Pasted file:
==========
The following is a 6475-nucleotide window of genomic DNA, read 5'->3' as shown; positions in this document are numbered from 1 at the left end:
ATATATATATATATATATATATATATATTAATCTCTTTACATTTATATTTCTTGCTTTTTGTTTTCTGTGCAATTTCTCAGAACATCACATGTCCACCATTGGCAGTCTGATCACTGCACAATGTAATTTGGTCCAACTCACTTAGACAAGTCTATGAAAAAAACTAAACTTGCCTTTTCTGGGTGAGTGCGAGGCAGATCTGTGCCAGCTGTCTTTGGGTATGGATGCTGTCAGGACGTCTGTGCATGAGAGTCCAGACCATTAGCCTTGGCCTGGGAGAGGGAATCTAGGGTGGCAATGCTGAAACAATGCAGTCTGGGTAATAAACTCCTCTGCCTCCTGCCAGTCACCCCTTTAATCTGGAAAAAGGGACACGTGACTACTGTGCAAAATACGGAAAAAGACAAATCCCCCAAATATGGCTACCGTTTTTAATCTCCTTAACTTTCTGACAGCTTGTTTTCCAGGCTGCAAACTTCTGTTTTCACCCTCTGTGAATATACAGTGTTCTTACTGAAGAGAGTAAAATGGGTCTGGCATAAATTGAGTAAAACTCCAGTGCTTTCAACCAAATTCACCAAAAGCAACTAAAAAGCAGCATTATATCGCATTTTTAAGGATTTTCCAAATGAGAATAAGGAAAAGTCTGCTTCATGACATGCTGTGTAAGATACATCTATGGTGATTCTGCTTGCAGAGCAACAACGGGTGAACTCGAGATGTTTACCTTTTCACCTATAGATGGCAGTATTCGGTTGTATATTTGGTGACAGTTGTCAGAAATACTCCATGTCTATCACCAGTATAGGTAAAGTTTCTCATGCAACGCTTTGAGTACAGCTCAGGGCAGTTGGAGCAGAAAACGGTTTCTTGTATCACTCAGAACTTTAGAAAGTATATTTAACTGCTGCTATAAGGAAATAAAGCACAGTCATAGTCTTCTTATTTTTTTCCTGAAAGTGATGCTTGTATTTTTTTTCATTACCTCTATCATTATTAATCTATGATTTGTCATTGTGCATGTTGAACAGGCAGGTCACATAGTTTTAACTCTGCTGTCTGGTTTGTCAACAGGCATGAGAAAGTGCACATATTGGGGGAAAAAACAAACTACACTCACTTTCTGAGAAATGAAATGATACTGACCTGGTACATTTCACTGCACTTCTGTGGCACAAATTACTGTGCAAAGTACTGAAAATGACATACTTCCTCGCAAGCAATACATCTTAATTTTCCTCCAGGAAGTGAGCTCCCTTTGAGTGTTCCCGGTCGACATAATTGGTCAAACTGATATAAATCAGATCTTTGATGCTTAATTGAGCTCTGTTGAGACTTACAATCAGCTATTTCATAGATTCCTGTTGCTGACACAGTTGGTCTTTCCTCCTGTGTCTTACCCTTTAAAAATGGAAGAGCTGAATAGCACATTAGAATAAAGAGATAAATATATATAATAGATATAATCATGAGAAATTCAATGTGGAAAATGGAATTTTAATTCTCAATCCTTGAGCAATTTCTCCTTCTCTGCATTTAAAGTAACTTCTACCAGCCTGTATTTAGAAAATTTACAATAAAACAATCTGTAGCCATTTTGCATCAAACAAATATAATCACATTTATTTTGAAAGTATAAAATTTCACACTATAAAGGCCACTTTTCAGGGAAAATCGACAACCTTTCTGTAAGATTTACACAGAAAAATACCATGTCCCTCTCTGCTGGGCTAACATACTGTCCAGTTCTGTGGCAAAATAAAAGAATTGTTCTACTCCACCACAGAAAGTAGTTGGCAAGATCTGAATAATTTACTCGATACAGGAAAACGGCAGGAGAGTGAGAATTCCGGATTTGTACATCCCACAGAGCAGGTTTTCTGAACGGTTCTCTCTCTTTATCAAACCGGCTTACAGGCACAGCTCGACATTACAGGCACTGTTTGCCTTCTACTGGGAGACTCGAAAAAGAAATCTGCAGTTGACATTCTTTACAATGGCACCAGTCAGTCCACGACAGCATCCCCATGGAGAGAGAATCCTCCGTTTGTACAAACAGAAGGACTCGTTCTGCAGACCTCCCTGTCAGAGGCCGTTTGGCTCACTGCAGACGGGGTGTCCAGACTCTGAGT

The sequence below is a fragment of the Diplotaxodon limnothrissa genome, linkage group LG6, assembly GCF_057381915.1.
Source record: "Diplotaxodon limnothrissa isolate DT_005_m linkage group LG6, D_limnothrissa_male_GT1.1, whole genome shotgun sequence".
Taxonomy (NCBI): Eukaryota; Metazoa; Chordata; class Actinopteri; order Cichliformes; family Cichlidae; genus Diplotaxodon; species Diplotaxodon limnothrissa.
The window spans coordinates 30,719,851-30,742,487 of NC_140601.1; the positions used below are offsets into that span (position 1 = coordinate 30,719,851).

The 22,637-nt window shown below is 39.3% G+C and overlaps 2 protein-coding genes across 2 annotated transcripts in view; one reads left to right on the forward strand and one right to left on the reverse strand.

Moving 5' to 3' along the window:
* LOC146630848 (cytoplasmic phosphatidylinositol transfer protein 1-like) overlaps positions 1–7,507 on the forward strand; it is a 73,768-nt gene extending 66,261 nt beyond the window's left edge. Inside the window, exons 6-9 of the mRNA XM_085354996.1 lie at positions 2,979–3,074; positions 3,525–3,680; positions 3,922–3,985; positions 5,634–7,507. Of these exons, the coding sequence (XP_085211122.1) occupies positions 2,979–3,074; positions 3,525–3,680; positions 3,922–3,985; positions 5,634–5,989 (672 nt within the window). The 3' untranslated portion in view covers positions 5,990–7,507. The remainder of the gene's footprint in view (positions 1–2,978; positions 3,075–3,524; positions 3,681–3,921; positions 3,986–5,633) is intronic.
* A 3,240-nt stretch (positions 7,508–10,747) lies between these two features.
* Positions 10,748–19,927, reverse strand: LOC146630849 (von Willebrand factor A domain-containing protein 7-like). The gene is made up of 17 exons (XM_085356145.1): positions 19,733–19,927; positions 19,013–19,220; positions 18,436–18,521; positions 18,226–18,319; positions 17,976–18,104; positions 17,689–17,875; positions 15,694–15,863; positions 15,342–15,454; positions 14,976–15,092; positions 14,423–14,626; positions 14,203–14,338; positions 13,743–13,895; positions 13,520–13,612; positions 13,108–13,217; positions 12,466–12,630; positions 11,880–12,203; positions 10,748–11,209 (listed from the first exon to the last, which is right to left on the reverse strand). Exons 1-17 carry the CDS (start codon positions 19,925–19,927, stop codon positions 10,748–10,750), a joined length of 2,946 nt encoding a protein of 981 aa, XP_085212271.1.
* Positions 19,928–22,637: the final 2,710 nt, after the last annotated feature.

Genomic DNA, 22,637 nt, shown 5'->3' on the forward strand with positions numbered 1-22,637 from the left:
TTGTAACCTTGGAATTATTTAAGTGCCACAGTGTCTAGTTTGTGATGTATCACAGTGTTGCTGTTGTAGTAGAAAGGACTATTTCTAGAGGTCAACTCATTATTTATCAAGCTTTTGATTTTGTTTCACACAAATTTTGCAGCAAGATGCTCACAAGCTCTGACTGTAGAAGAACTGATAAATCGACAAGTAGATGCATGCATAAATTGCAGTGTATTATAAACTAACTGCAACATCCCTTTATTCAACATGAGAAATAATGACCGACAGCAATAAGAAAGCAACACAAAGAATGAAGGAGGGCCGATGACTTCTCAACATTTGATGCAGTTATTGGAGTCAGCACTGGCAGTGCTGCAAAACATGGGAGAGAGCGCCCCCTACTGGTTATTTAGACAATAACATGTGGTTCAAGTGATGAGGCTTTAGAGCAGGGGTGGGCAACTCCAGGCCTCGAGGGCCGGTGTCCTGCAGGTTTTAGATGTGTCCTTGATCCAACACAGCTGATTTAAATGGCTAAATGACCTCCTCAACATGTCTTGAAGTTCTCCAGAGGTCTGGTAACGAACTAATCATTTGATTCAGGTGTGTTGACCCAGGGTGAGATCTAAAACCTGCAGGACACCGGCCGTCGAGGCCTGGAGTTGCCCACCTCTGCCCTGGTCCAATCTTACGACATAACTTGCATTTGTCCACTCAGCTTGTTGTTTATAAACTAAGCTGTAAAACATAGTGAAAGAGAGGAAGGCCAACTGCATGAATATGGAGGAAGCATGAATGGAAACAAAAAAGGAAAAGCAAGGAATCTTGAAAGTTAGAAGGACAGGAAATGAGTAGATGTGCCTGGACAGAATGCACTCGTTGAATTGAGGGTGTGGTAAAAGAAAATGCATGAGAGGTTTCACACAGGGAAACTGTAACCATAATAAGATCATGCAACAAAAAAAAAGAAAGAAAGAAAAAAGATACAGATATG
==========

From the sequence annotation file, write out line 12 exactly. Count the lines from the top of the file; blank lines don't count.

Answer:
* Positions 19,928–22,637: the final 2,710 nt, after the last annotated feature.